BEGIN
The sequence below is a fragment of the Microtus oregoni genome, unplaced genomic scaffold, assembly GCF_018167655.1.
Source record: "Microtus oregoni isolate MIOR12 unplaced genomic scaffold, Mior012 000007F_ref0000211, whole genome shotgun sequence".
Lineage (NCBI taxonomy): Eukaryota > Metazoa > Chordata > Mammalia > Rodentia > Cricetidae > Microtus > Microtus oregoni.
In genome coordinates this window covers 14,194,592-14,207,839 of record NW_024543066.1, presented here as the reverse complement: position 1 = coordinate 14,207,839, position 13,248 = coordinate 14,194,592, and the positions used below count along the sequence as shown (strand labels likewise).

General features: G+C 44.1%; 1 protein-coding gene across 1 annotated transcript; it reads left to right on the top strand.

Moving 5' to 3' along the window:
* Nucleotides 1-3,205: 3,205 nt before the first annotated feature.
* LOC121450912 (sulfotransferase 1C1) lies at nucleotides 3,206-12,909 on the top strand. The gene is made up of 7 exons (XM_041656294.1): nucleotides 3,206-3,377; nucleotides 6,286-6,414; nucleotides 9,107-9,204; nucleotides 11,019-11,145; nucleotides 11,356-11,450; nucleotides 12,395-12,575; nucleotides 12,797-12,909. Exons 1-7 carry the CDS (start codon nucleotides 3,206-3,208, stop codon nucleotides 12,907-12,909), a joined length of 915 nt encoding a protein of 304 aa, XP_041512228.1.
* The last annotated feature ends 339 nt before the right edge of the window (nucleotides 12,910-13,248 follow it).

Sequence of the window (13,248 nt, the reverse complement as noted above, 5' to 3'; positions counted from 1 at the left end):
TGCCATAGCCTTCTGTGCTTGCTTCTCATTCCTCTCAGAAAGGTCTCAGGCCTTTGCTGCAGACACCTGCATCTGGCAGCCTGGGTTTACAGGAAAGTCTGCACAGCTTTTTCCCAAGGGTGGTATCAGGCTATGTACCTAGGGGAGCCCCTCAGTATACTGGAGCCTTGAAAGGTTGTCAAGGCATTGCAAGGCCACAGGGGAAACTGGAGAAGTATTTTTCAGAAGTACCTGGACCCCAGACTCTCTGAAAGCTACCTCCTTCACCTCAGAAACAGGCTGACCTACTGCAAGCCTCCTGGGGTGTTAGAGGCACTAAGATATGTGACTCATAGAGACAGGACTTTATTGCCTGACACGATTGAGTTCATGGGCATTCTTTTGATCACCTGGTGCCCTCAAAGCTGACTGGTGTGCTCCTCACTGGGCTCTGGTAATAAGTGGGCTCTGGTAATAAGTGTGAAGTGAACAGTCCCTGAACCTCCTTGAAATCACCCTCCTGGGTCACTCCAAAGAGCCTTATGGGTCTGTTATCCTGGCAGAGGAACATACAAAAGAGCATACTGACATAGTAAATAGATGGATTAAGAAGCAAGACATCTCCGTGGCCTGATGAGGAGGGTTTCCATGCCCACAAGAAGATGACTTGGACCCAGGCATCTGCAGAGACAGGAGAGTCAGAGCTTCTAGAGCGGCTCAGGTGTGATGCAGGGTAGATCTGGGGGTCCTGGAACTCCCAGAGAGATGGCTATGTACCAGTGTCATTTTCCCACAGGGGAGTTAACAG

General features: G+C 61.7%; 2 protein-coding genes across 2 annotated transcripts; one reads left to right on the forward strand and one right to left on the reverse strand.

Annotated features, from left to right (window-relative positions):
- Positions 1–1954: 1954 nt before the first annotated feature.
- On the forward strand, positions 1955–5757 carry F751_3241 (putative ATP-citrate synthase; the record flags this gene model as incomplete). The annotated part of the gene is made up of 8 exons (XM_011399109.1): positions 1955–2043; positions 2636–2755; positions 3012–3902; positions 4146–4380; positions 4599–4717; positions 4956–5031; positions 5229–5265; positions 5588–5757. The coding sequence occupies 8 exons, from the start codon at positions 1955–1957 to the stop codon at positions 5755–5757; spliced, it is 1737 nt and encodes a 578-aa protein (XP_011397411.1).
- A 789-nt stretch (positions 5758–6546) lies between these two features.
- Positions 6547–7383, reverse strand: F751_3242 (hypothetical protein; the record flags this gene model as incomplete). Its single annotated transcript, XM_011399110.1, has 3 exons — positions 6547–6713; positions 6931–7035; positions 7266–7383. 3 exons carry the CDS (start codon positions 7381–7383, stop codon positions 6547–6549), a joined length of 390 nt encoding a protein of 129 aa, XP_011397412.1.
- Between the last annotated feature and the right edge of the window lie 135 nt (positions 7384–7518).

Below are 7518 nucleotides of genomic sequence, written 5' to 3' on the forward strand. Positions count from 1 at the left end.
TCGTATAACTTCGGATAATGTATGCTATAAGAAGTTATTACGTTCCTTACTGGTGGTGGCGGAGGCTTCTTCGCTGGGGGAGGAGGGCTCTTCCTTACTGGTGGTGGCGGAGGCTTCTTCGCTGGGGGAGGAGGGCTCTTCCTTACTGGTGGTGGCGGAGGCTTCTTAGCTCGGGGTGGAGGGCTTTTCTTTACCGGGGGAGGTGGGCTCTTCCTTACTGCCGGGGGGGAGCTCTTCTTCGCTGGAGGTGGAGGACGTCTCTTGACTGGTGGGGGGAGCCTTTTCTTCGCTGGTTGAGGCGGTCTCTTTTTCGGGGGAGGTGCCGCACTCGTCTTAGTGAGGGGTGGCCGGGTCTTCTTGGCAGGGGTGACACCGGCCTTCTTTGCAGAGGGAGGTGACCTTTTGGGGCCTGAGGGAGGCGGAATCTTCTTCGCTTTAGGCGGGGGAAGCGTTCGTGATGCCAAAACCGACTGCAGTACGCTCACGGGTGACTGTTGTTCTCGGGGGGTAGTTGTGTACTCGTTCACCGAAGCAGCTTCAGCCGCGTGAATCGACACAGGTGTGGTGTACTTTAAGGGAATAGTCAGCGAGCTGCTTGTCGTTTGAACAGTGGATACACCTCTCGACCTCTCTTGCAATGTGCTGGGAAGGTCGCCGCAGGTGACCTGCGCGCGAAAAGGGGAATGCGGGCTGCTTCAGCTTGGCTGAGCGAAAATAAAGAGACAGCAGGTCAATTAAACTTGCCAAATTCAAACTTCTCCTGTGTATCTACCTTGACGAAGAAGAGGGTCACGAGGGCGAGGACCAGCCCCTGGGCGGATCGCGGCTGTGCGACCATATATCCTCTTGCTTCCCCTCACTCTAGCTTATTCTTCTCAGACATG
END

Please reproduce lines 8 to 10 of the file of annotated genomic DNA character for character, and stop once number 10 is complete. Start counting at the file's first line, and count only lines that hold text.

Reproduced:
* LOC121450912 (sulfotransferase 1C1) lies at nucleotides 3,206-12,909 on the top strand. The gene is made up of 7 exons (XM_041656294.1): nucleotides 3,206-3,377; nucleotides 6,286-6,414; nucleotides 9,107-9,204; nucleotides 11,019-11,145; nucleotides 11,356-11,450; nucleotides 12,395-12,575; nucleotides 12,797-12,909. Exons 1-7 carry the CDS (start codon nucleotides 3,206-3,208, stop codon nucleotides 12,907-12,909), a joined length of 915 nt encoding a protein of 304 aa, XP_041512228.1.
* The last annotated feature ends 339 nt before the right edge of the window (nucleotides 12,910-13,248 follow it).

Sequence of the window (13,248 nt, the reverse complement as noted above, 5' to 3'; positions counted from 1 at the left end):